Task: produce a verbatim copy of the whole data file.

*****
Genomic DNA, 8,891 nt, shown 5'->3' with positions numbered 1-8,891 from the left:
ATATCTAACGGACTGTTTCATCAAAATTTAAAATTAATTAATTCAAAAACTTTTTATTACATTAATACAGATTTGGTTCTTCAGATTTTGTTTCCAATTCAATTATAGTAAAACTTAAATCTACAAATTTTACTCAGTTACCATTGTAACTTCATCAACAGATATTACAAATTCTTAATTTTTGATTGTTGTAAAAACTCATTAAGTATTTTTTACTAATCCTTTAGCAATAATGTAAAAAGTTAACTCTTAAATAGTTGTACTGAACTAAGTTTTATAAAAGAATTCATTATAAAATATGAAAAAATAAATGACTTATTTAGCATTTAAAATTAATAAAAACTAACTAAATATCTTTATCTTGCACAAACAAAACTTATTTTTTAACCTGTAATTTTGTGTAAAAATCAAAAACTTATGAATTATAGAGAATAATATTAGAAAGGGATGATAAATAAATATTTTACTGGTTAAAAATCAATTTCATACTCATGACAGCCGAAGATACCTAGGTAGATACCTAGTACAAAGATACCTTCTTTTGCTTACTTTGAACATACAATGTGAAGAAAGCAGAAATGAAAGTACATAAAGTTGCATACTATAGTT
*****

Genomic DNA, 8,891 nt, shown 5'->3' with positions numbered 1-8,891 from the left:
ATATCTAACGGACTGTTTCATCAAAATTTAAAATTAATTAATTCAAAAACTTTTTATTACATTAATACAGATTTGGTTCTTCAGATTTTGTTTCCAATTCAATTATAGTAAAACTTAAATCTACAAATTTTACTCAGTTACCATTGTAACTTCATCAACAGATATTACAAATTCTTAATTTTTGATTGTTGTAAAAACTCATTAAGTATTTTTTACTAATCCTTTAGCAATAATGTAAAAAGTTAACTCTTAAATAGTTGTACTGAACTAAGTTTTATAAAAGAATTCATTATAAAATATGAAAAAATAAATGACTTATTTAGCATTTAAAATTAATAAAAACTAACTAAATATCTTTATCTTGCACAAACAAAACTTATTTTTTAACCTGTAATTTTGTGTAAAAATCAAAAACTTATGAATTATAGAGAATAATATTAGAAAGGGATGATAAATAAATATTTTACTGGTTAAAAATCAATTTCATACTCATGACAGCCGAAGATACCTAGGTAGATACCTAGTACAAAGATACCTTCTTTTGCTTACTTTGAACATACAATGTGAAGAAAGCAGAAATGAAAGTACATAAAGTTGCATACTATAGTT